Objection to Issuance of Approval No. AW 5499/FARM ID#6370 NPDES CAFO ID NO. ING 806370,

Concentrated Animal Feeding Operation, Talara Lykins, Jackson Count, Indiana

Jennings Water, Inc. and Charles and Nancy Fox: Petitioners;

Talara Lykins: Respondent/Permittee;

Indiana Department of Environmental Management: Respondent.

2007 OEA 114 (05-S-J-3602)



[2007 OEA 114, page 114 begins]


OFFICIAL SHORT CITATION NAME: When referring to 2007 OEA 114, cite this case as

            Talara Lykins - CAFO, 2007 OEA 114.



Final Hearing

case in chief

Confined Feeding Operation, CFO

National Pollution Discharge Elimination System, NPDES

no discharge

water company

Zipp soil

perimeter drain

intermittent stream



groundwater contamination

cone of depression

perched water table

immediate future harm


licensed engineer






Petitioner, Jennings Water: 

Peter Campbell King, Esq. and Donna A. Marsh,

Cline, King and King, P.C.

Frank DeVeau, Esq., Scott R. Alexander, Esq., and Michael Chambers, Esq.

Sommer Barnard, P.C. 

Petitioners, Charles and Nancy Fox:

pro se

Respondent/Permittee, Talara Lykins: 

Joseph A. Miller, Esq. 


 Kathy P. Mills, Esq., Valerie Tachtiris, Esq. 



June 29, 2007








[2007 OEA 114, page 115 begins]

STATE OF INDIANA            )                       BEFORE THE INDIANA OFFICE OF

)                       ENVIRONMENTAL ADJUDICATION



IN THE MATTER OF                                     )



NO. AW 5499/FARM ID#6370 NPDES CAFO        )



JACKSON COUNT, INDIANA                                )

________________________________________    )           CAUSE NO. 05-S-J-3602


Jennings Water, Inc. and Charles and Nancy Fox,         )

            Petitioners,                                                       )

Talara Lykins,                                                               )

            Respondent/Permittee,                          )

Indiana Department of Environmental Management,       )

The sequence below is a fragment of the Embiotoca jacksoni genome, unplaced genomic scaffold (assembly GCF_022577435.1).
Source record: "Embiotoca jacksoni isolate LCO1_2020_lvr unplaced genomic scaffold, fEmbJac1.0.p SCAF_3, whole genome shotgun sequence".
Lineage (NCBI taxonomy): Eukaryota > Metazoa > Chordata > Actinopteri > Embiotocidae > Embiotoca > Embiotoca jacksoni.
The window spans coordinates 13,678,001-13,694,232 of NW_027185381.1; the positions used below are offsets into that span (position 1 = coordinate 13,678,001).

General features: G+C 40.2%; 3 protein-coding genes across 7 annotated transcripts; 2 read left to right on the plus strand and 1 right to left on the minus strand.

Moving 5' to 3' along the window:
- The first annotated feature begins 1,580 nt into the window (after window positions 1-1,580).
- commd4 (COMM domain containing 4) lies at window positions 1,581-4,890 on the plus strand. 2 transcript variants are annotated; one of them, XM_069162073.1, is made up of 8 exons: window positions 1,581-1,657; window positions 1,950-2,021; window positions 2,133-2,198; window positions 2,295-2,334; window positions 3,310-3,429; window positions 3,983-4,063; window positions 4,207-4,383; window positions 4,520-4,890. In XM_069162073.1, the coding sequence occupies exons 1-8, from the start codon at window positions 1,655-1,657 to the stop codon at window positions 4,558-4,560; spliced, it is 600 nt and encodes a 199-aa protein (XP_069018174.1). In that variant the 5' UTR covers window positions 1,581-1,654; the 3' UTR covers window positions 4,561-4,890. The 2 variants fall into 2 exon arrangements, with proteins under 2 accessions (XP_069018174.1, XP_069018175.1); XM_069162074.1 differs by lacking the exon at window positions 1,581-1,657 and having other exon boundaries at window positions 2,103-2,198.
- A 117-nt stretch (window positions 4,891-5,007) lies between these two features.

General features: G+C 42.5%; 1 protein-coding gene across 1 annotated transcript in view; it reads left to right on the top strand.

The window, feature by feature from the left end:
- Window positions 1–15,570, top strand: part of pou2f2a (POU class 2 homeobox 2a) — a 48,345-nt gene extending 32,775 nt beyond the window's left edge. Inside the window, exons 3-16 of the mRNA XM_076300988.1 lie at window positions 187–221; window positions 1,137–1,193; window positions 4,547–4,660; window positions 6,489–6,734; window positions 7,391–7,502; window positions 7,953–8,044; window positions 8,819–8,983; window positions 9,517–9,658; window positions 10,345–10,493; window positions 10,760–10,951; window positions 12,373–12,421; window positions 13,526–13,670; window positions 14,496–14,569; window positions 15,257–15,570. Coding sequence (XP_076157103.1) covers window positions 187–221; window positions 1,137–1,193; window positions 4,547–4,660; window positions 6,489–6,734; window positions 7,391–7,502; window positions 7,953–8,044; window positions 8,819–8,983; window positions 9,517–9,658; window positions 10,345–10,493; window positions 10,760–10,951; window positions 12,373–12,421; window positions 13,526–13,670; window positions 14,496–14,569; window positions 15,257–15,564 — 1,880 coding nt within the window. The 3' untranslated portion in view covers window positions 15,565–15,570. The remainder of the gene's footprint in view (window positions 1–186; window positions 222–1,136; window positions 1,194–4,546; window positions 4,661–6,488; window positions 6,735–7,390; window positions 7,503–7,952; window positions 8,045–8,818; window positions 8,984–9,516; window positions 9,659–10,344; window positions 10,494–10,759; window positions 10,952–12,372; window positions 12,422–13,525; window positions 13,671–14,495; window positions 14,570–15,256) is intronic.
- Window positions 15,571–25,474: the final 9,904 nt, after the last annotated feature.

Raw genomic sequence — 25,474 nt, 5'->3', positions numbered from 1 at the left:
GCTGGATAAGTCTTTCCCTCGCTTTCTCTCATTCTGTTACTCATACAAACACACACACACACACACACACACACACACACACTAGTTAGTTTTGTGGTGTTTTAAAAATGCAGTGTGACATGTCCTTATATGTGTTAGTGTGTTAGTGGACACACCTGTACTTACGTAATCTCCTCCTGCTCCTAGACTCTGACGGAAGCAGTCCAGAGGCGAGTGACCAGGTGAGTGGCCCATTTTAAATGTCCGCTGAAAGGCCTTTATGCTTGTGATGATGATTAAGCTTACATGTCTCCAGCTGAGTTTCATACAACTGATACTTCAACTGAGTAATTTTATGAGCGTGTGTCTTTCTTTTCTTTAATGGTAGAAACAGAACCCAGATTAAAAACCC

Respondent.                                                     )




This matter came before the Office of Environmental Adjudication (“OEA” or “Court”) on Petitioner Jennings Water, Inc.’s (“Jennings Water”) and Charles and Nancy Fox’s (“Fox”) Petitions for Administrative Review of the Indiana Department of Environmental Management’s (“IDEM”) approval of a non-discharge National Pollutant Discharge Elimination System (“NPDES”) Confined Feeding Operation (“CFO”) permit ING 806370, issued to Talara Lykins.  Petitioner Jennings Water was represented by Peter Campbell King, Esq. and Donna A. Marsh, of Cline, King and King, P.C., and Frank DeVeau, Esq., Scott R. Alexander, Esq., and Michael Chambers, Esq., of Sommer Barnard, P.C.  Petitioners Charles and Nancy Fox represented themselves pro se.  Respondent/Permittee Talara Lykins was represented by Joseph A. Miller, Esq.  The Indiana Department of Environmental Management was represented through hearing by Kathy P. Mills, Esq., and afterward, by Valerie Tachtiris, Esq.  The parties filed pleadings, responses and replies.  At final hearing on May 11, 2006, May 12, 2006, August 2, 2006, and August 3, 2006, witnesses were sworn, evidence heard, and testimony presented, all of which are a part of the Court’s record.


AND THE COURT, being duly advised and having considered the petitions, pleadings, motions, evidence and the briefs, responses and replies, finds that judgment may be made upon the record and makes the following findings of fact and conclusions of law and enters the following Final Order: